Switzerland and the European Union look set for another row as the EU confirmed it would slap a one year limit on Swiss stock exchange access to its markets. European Commission vice-president Valdis Dombrovskis said 27 member states had agreed to the condition, but the decision has not yet been formally announced.
Swiss-EU relations have been strained in recent years by migration and corporate tax disputes, which have bogged down negotiations on how the bilateral relationship will move forwards in future. This includes EU market access - or financial equivalence - for Swiss finance players in the wake of EU regulatory reforms.
Swiss public television SRF and the Swiss news agency both reported on Thursday evening that the EU looks set to signal its discontent by limiting financial equivalence to the Swiss stock exchange for a year.
“We are indeed proposing to recognise equivalence for a limited period of time, until the end of 2018. It can be extended if there is sufficient progress in creating an institutional framework agreement between the EU and Switzerland," Dombrovskis told SRF.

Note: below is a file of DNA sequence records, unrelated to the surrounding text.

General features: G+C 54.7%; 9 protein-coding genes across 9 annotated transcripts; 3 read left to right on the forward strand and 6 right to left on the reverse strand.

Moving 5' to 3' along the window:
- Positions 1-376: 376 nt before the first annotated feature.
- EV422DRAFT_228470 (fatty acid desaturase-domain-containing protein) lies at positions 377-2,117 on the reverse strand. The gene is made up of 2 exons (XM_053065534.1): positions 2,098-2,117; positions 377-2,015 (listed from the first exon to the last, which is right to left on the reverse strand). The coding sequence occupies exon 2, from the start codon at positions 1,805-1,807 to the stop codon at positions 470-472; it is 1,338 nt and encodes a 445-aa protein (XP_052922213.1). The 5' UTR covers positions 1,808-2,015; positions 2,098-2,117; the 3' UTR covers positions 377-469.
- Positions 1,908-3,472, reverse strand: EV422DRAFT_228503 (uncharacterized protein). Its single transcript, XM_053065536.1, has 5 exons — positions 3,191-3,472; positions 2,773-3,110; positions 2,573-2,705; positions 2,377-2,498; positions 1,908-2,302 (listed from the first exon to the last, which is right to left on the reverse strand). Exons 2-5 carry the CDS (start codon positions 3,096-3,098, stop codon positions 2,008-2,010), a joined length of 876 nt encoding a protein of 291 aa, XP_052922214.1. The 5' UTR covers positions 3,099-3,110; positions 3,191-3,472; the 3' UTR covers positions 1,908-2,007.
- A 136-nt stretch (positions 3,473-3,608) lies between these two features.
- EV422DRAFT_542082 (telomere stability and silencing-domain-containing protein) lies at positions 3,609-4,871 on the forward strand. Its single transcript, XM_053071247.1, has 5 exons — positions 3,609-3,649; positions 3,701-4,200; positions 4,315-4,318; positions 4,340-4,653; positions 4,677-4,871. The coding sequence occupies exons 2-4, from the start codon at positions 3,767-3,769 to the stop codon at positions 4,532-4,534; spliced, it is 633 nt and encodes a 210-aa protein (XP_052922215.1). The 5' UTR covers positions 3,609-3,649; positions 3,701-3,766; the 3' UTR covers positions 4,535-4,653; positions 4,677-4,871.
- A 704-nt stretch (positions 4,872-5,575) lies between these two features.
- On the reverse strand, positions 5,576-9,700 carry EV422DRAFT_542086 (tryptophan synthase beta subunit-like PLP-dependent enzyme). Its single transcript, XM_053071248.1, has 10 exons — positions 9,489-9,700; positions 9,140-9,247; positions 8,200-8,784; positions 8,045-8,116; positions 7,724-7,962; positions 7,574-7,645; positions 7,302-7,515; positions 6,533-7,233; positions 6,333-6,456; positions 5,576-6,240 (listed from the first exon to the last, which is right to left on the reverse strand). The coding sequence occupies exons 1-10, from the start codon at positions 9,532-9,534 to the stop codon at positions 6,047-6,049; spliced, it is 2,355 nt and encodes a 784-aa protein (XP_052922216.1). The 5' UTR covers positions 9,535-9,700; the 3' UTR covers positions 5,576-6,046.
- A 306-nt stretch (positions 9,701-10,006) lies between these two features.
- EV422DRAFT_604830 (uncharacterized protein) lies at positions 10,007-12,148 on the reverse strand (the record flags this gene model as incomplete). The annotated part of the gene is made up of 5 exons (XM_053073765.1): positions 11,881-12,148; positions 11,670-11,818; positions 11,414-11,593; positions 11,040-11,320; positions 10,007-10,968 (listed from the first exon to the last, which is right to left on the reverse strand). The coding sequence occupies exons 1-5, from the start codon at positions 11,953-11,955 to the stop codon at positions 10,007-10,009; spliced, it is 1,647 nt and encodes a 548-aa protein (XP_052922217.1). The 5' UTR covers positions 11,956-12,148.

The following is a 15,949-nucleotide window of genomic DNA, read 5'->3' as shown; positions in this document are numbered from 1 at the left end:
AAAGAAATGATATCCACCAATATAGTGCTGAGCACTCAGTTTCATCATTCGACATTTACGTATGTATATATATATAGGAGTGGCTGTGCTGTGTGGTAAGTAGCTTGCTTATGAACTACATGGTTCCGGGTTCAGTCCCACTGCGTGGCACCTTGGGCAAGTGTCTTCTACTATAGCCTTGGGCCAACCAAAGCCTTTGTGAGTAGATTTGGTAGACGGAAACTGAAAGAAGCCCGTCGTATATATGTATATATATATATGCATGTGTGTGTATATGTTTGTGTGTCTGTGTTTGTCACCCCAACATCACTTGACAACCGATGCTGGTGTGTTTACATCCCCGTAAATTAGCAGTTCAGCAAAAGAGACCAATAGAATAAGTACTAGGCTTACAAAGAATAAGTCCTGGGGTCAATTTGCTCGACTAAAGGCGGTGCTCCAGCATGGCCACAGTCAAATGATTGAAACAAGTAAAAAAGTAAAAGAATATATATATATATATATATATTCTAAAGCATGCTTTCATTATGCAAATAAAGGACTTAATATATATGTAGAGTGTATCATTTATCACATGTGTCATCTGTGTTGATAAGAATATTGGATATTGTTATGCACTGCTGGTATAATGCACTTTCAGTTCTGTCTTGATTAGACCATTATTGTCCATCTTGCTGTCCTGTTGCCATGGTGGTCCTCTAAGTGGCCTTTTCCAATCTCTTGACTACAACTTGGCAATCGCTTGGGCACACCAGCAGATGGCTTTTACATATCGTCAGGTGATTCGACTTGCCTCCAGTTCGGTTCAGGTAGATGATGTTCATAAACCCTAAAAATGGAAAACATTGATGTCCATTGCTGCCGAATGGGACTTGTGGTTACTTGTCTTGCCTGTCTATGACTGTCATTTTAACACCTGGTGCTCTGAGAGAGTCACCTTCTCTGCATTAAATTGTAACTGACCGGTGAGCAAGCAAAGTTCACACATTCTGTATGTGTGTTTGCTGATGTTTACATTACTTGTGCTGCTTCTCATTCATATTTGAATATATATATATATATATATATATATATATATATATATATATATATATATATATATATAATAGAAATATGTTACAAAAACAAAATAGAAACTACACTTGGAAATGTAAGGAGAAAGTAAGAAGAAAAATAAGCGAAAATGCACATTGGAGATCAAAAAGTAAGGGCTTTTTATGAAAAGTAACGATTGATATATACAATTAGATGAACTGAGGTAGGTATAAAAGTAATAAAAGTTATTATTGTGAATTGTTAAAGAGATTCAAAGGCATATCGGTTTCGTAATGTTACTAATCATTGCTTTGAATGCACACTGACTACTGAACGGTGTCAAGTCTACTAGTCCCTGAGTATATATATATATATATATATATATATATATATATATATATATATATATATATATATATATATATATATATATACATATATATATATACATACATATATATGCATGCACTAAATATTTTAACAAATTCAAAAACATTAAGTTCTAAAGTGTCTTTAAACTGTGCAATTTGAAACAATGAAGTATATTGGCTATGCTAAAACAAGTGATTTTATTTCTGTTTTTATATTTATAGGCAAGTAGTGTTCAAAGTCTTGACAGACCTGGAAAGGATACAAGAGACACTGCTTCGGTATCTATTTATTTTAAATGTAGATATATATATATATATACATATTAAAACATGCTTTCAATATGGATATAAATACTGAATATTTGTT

André Simonazzi, spokesman for the Swiss governing Federal Council, repeated earlier comments that Switzerland could now reconsider a pledge to stump up a CHF1.3 billion cohesion fund payment for improving living standards in poorer EU states.
Last month, Switzerland’s continued cohesion payments looked assured, but the EU’s half-hearted approach to Swiss financial equivalence has infuriated many politicians.
The Swiss stock exchange, SIX Group, said in a statementexternal link on Thursday acknowledged the EU’s decision but regretted its “temporary nature”.
“In recent months, the necessary steps were undertaken to ensure that SIX Swiss Exchange attains the status of an equivalent third-country trading venue. The necessary recognition by the European Union of the equivalence of the Swiss legal framework was granted for a temporary period of one year with the EU Commission’s decision of 21 December 2017,” it said.
“SIX acknowledges that the EU Commission thereby recognises in principle the equivalence of the Swiss legal framework. SIX does, however, regret the temporary nature of the decision and is working on the assumption that equal value will be definitively recognised at a later date.”